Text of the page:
1.      Even when tenants have been removed from the premises – voluntarily or involuntarily – they may still litigate and if they lose, then they may appeal. It’s an interesting dichotomy in law that protects rights of tenants. And if you consider it, there can be no other logical way as appeals take years to conclude. This one was completed in a bit more than two years, but a further appeal to the Texas Supreme Court would have added two more years.

2.      We handle many tenant evictions here. It is a rarity that the notices furnished to the tenants 100% comply with the lease and laws. Property managers use preprinted eviction forms and they work well for normal evictions where the tenant doesn’t pay rent. However, those same notices often are insufficient when the lease obligates the Landlord to furnish notices and opportunities to cure defaults before the lease can be terminated. Or when tenant’s breach is not related to the failure to pay rent, but is something unusual instead.

3.      Read your form lease. Do it now. Find all the ways the tenant can breach and make a list. Is it complete? Then review the lease to determine what steps the landlord must take before terminating the lease. Another list. After that – one more task – find out exactly what type of notice must be furnished before you can terminate a lease, to whom it must be given, by whom, how it is to be posted / mailed / delivered, at what address must it be posted, delivered or sent, and at what timing interval. Then, compare it to Texas laws. And make a final list.

Are you satisfied?

See for residential self-help rules.
See for commercial self-help rules.
See http//, and for Texas rules that apply to both residential and commercial judicial evictions.

Reprinted with the permission of North Texas Commercial Association of REALTORS®, Inc.

Wednesday, September 3, 2014

Commercial Leasing (times two)

1.  Arbitration

On March 15, 2001, 175 Broad Street LLC (landlord) entered into a five-year lease with The Nead Organization, Inc. (tenant) for 12,017 SF in a commercial building. The lease was amended and extended in September 2005.

The holdover provision stated that if Nead continued occupancy after March 31, 2011 without the Landlord’s consent, then Nead would pay double the amount of base rent.

Nead was evidently not ready to vacate by the end of the stated lease term. Nead actually paid double rent from April through July 2011, but then stopped paying rental altogether. Nead ultimately vacated the premises on August 16, 2011.

175 Broad sued Nead for breach of the lease. 175 Broad alleged that Nead vacated the premises without proper notice, failed to pay rental and other charges, neglected to remove fixtures and failed to restore the premises to its original condition. 175 Broad alleged total damages of $224,468.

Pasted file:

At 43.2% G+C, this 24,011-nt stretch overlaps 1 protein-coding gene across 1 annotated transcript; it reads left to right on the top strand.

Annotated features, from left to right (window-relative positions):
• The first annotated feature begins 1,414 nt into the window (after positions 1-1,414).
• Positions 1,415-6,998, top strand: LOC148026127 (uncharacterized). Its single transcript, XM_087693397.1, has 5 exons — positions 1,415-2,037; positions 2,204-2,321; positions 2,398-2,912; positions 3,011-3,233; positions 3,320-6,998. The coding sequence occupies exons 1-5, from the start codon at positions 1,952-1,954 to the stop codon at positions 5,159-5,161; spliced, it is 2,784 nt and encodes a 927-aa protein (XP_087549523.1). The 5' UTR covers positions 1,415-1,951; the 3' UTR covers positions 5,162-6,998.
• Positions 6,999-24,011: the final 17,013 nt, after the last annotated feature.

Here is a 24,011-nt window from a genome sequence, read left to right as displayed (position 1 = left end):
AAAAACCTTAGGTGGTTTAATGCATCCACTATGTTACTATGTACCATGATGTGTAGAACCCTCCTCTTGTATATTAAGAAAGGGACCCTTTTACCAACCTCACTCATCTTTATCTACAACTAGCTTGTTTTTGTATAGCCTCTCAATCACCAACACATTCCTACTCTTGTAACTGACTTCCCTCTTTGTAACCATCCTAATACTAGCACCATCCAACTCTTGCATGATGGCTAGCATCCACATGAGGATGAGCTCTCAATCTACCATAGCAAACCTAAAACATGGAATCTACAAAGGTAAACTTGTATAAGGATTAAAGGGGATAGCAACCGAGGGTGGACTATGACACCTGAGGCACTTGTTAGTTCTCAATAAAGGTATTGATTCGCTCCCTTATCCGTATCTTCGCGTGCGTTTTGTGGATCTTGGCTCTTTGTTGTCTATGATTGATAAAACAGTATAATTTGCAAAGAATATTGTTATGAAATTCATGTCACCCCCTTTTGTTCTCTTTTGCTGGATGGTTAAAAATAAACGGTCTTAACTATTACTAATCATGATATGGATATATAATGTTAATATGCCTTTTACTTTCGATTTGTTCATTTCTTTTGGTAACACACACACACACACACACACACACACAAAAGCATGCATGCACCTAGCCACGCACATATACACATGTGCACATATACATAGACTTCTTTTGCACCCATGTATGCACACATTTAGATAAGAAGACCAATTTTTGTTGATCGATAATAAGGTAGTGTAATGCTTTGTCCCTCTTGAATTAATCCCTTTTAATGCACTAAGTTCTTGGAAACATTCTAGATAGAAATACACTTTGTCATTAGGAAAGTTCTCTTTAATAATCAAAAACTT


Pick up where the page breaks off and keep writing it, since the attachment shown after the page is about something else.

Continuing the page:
Shortly after 175 Broad filed its lawsuit, Nead asked the court to dismiss the complaint, citing a mandatory arbitration provision contained in the lease. 175 Broad defended by claiming that the arbitration provision was not intended to cover money disputes.

The court agreed with Nead and dismissed the lawsuit. 175 Broad appealed.

The Court of Appeals reviewed the arbitration section closely, which stated: “All disputes under this Lease, other than those relating to the payment of rent or other charges by Tenant, must be submitted to arbitration.”

Concluding that a part of the dispute related to rent but other claims did not, the Court of Appeals agreed that, regardless, the case must be dismissed to allow the parties to pursue arbitration.

The tenant Nead won and the lawsuit was dismissed. See 175 Broad Street, LLC v. The Nead Organization, Inc.; Docket No. A-3600-11T4; Superior Court of New Jersey – Appellate Division; January 10, 2013.

The results of the arbitration were not publicized.

2.  The Pain of Non-Payment

N. Providence LLC leased property to The Great Atlantic & Pacific Tea Company, Inc. Some of you will recognize the tenant as “A&P.” In the Lease, A&P promised to construct a new grocery store for itself in the shopping center, and Providence agreed to pay A&P a construction allowance of $1.9 million within 90 days following the date that A&P opened its store.

A&P opened for business on September 24, 2010, thereby giving Providence 90 days or until December 23, 2010 to pay the construction allowance. Providence secured a loan from UBS and advised A&P that it was ready to fund the $1.9 million allowance.

All was proceeding well. Until A&P filed bankruptcy on December 21, 2010. UBS informed A&P it was prepared to fund the construction allowance as soon as A&P assumed the Lease in the context of the bankruptcy proceeding.

A&P then assumed the Lease. Six months later. On June 22, 2011.

The first obvious result was that the construction allowance wasn’t funded within the 90-day window. The second not-so-obvious result was that A&P withheld all rent and other charges from December 23, 2010 (the last day to properly fund the construction allowance) until September 29, 2011 – being the date the allowance was finally paid.

Providence filed a lawsuit against A&P, claiming that the $1.9 million allowance must be reduced by the amount of rent withheld. The court ruled for A&P in holding that the Lease plainly stated no rental was due until the construction allowance was paid.